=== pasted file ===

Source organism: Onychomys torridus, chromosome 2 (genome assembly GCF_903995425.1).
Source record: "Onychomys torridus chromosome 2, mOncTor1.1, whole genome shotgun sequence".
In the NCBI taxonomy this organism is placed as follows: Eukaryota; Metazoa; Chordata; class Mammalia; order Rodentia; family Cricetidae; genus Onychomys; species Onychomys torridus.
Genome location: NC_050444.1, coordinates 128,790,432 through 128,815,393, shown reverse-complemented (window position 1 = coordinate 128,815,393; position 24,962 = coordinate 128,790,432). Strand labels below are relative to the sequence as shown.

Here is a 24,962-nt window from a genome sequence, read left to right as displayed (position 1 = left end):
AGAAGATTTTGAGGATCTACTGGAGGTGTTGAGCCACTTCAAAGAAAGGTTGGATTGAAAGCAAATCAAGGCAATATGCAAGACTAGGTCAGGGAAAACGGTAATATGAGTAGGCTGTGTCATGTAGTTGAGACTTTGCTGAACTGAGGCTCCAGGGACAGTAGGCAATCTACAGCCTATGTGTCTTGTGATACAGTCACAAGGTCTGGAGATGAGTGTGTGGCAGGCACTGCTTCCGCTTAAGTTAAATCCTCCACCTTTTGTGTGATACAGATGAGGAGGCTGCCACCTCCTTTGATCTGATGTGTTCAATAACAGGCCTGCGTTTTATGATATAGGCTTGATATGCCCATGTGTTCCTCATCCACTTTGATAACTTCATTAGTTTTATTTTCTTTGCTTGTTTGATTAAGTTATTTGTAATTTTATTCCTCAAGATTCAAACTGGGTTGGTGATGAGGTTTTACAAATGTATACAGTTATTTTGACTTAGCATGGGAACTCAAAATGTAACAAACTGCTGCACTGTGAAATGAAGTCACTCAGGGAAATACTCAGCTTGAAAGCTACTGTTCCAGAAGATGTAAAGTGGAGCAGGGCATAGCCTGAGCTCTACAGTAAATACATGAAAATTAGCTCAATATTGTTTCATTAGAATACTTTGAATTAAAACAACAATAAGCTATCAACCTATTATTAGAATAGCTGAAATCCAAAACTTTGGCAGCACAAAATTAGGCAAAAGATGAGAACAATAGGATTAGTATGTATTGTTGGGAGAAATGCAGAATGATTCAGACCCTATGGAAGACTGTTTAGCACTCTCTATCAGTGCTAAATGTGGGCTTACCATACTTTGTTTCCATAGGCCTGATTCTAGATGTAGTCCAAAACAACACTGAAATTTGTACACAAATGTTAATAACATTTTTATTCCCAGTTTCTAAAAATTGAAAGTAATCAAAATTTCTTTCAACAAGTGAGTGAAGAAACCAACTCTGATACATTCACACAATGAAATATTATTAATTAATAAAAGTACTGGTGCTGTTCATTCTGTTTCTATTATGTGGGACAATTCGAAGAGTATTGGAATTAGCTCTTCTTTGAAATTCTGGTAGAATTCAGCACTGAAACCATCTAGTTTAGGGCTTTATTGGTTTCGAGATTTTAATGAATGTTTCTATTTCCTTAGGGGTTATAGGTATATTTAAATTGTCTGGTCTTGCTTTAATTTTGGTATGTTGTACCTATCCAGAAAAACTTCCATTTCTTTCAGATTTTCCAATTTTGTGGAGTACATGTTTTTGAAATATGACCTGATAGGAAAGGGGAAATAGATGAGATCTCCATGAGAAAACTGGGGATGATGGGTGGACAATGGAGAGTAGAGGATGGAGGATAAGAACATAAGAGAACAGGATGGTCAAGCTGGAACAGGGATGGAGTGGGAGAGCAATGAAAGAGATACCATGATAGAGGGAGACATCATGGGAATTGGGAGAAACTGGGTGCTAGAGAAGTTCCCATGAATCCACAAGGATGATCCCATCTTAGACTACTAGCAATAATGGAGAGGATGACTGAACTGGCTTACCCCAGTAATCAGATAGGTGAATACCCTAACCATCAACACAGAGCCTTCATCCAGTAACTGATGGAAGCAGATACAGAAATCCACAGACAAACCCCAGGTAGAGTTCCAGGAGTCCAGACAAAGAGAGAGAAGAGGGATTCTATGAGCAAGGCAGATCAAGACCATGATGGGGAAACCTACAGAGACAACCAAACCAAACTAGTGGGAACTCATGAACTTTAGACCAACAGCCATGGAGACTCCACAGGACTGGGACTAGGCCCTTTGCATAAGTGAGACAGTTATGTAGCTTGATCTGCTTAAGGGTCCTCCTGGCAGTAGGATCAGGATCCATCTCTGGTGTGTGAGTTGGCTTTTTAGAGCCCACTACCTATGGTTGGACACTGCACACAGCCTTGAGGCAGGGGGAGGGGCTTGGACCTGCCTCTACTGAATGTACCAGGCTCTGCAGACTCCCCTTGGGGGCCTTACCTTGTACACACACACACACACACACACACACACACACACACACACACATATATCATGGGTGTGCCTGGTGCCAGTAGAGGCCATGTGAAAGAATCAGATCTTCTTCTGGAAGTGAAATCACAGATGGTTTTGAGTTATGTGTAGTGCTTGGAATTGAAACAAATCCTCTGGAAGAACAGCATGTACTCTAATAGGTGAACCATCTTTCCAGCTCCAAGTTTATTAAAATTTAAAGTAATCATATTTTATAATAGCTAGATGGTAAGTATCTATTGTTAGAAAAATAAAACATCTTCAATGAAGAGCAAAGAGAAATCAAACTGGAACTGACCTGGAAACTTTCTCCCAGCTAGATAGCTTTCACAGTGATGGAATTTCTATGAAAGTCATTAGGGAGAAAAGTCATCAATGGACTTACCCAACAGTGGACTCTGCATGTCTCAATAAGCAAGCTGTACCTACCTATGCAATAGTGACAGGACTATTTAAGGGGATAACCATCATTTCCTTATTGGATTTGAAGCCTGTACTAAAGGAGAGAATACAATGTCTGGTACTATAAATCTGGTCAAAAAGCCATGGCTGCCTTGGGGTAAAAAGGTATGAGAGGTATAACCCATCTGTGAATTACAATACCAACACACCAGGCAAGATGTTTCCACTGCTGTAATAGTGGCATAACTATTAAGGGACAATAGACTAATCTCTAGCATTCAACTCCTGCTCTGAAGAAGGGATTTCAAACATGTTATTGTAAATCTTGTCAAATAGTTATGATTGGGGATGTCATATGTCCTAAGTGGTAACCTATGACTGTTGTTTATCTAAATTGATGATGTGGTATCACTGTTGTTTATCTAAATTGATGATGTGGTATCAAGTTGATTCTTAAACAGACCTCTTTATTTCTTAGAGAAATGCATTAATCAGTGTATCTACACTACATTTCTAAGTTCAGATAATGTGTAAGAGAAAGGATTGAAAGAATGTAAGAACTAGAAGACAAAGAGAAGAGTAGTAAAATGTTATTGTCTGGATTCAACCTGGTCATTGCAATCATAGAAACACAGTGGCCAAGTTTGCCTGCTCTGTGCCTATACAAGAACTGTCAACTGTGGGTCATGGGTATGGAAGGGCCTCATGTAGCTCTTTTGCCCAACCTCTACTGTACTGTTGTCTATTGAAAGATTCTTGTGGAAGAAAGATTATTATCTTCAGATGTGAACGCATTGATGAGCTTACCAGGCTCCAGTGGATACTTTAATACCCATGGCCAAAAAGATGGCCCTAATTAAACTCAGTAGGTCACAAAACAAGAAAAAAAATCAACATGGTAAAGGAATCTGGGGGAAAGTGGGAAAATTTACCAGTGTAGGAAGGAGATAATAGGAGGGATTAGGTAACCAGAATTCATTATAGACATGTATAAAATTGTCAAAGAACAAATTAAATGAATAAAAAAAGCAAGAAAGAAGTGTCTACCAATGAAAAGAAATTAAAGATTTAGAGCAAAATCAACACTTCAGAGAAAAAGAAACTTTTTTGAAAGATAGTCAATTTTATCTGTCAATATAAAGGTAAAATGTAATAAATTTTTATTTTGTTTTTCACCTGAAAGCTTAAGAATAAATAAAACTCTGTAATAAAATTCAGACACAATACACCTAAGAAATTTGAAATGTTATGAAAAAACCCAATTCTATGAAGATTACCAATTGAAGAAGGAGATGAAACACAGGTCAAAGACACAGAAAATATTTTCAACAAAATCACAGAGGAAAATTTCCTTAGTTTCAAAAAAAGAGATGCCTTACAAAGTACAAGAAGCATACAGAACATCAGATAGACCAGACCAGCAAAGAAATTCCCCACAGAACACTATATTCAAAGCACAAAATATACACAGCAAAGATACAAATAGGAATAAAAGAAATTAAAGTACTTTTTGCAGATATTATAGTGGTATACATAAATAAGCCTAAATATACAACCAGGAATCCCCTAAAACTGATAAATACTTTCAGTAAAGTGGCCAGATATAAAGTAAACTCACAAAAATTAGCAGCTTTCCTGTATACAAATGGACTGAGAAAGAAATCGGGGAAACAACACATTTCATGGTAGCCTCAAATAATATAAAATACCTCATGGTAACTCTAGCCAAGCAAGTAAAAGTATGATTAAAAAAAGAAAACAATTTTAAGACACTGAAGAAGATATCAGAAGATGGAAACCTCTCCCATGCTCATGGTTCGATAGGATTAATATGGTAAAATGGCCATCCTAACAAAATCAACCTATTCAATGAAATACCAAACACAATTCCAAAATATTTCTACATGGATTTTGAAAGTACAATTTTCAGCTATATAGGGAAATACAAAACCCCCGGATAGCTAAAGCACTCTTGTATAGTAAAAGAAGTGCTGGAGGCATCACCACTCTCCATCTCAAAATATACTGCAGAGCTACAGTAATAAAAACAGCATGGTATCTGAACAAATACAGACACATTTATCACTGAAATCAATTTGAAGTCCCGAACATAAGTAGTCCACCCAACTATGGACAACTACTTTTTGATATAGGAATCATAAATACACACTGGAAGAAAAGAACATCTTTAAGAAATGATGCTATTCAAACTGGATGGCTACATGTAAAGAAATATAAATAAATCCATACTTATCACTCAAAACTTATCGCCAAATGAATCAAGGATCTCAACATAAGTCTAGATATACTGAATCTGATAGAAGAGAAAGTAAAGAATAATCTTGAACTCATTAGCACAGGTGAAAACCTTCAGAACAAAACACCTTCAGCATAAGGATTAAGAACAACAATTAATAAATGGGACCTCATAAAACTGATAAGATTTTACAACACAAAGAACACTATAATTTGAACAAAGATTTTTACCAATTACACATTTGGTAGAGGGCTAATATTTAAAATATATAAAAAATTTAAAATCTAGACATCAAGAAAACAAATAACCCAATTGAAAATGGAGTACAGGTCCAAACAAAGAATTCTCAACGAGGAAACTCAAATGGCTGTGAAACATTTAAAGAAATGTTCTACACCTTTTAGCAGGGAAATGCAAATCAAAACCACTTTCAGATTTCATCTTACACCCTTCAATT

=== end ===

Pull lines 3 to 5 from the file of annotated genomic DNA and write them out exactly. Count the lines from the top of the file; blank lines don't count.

In the NCBI taxonomy this organism is placed as follows: Eukaryota; Metazoa; Chordata; class Mammalia; order Rodentia; family Cricetidae; genus Onychomys; species Onychomys torridus.
Genome location: NC_050444.1, coordinates 128,790,432 through 128,815,393, shown reverse-complemented (window position 1 = coordinate 128,815,393; position 24,962 = coordinate 128,790,432). Strand labels below are relative to the sequence as shown.

Here is a 24,962-nt window from a genome sequence, read left to right as displayed (position 1 = left end):